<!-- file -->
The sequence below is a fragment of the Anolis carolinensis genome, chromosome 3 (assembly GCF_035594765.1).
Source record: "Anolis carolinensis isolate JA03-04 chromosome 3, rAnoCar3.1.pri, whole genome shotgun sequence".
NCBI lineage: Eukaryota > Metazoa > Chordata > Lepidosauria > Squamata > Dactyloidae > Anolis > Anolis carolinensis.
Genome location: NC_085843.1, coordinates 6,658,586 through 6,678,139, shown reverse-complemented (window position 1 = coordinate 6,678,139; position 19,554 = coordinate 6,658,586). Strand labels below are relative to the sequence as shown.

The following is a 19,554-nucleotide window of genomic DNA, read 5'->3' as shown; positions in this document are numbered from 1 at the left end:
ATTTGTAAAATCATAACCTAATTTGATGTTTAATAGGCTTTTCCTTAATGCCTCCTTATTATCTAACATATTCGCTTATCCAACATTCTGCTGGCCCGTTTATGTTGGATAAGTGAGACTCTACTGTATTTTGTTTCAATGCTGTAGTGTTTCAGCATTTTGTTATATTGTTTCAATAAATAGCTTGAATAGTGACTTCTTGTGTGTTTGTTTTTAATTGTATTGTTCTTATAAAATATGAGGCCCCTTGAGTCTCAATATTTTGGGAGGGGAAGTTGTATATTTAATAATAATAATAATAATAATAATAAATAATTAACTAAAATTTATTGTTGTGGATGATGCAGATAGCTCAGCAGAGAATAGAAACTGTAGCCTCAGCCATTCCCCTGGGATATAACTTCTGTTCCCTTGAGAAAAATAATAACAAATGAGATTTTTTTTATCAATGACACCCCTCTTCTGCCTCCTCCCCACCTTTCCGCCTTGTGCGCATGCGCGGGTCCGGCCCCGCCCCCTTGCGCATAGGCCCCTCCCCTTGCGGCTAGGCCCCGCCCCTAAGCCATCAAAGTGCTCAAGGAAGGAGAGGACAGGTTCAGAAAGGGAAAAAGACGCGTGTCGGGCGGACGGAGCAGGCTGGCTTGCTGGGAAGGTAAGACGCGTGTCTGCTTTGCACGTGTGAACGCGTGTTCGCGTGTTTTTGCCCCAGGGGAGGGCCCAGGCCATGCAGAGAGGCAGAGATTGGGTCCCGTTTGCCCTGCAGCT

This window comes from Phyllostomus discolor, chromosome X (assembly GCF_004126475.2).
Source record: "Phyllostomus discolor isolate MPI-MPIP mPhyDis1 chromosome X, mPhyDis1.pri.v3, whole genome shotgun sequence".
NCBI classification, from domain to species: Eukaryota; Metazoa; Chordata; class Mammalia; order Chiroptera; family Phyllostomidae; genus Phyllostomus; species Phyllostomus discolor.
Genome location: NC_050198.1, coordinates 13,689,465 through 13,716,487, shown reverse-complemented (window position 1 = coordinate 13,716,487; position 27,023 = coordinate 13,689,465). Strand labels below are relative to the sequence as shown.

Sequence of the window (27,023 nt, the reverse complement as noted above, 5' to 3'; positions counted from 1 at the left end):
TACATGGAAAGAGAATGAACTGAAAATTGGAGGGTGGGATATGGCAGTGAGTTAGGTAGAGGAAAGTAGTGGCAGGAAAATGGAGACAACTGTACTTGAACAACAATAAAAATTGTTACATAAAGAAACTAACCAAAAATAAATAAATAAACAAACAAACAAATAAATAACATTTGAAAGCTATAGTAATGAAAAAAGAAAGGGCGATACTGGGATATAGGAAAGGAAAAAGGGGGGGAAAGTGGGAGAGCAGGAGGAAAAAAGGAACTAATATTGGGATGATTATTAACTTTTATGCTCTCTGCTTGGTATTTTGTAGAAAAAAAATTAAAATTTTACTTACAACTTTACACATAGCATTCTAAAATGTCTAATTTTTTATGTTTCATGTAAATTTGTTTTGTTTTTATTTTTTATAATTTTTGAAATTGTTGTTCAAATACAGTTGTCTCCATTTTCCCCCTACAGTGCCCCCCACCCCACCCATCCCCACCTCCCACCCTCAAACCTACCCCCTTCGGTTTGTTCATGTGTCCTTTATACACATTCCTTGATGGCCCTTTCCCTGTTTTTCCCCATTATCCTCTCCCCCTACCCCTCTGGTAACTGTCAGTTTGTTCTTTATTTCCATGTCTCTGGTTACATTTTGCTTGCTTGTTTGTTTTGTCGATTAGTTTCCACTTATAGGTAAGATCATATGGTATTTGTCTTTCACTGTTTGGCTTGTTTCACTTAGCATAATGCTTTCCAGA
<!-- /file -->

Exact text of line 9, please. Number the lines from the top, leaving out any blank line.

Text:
NCBI classification, from domain to species: Eukaryota; Metazoa; Chordata; class Mammalia; order Chiroptera; family Phyllostomidae; genus Phyllostomus; species Phyllostomus discolor.